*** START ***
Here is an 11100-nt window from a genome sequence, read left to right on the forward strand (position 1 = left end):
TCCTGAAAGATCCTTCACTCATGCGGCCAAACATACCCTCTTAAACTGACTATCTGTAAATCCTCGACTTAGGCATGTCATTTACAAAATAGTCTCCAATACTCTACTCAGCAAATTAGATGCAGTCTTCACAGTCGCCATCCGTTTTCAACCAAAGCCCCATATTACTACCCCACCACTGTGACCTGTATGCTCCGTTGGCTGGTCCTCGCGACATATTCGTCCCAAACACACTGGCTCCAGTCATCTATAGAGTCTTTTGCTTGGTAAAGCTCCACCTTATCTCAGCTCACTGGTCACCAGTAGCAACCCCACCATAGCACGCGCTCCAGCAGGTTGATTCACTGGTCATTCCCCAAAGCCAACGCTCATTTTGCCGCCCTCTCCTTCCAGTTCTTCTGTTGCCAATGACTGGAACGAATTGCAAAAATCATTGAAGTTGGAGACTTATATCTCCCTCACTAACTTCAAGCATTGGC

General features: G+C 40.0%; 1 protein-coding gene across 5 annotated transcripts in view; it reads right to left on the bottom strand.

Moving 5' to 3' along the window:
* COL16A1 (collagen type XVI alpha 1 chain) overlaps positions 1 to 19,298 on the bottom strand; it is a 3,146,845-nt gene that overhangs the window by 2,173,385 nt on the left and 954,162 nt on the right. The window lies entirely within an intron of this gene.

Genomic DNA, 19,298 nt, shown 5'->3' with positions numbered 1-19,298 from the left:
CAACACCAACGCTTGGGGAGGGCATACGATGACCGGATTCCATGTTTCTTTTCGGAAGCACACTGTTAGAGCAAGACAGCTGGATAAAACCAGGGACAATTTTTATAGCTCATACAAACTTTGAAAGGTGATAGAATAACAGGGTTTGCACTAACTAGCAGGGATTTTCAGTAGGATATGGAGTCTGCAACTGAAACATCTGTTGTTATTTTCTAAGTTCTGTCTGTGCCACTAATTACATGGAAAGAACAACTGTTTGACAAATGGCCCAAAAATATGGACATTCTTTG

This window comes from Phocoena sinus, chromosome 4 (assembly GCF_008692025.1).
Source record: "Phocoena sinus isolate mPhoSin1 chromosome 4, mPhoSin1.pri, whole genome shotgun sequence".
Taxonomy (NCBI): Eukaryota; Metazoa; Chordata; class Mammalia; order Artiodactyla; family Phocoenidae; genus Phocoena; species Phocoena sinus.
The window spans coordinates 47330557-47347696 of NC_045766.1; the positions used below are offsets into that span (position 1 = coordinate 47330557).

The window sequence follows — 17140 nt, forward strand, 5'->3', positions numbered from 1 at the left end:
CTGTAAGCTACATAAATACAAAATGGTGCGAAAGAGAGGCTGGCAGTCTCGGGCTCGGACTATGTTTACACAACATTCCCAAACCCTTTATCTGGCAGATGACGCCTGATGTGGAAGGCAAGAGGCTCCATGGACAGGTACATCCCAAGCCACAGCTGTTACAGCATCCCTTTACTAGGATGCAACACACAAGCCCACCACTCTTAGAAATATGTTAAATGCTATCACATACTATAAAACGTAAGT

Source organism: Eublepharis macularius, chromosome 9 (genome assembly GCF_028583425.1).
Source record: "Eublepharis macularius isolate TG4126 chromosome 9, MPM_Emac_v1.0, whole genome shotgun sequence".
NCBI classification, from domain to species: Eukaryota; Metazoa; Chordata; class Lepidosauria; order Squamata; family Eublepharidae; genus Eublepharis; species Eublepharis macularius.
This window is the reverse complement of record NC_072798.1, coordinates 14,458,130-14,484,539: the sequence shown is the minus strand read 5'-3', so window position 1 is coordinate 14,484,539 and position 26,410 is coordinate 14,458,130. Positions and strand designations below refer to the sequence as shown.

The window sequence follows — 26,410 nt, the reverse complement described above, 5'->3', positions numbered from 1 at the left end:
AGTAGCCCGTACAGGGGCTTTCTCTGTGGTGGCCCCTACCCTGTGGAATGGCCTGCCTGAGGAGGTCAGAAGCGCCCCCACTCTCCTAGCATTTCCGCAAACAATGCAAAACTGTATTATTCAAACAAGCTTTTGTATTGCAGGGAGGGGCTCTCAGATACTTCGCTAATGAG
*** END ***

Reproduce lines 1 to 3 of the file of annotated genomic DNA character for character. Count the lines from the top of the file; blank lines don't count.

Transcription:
Here is an 11100-nt window from a genome sequence, read left to right on the forward strand (position 1 = left end):
TCCTGAAAGATCCTTCACTCATGCGGCCAAACATACCCTCTTAAACTGACTATCTGTAAATCCTCGACTTAGGCATGTCATTTACAAAATAGTCTCCAATACTCTACTCAGCAAATTAGATGCAGTCTTCACAGTCGCCATCCGTTTTCAACCAAAGCCCCATATTACTACCCCACCACTGTGACCTGTATGCTCCGTTGGCTGGTCCTCGCGACATATTCGTCCCAAACACACTGGCTCCAGTCATCTATAGAGTCTTTTGCTTGGTAAAGCTCCACCTTATCTCAGCTCACTGGTCACCAGTAGCAACCCCACCATAGCACGCGCTCCAGCAGGTTGATTCACTGGTCATTCCCCAAAGCCAACGCTCATTTTGCCGCCCTCTCCTTCCAGTTCTTCTGTTGCCAATGACTGGAACGAATTGCAAAAATCATTGAAGTTGGAGACTTATATCTCCCTCACTAACTTCAAGCATTGGC

General features: G+C 40.0%; 1 protein-coding gene across 5 annotated transcripts in view; it reads right to left on the bottom strand.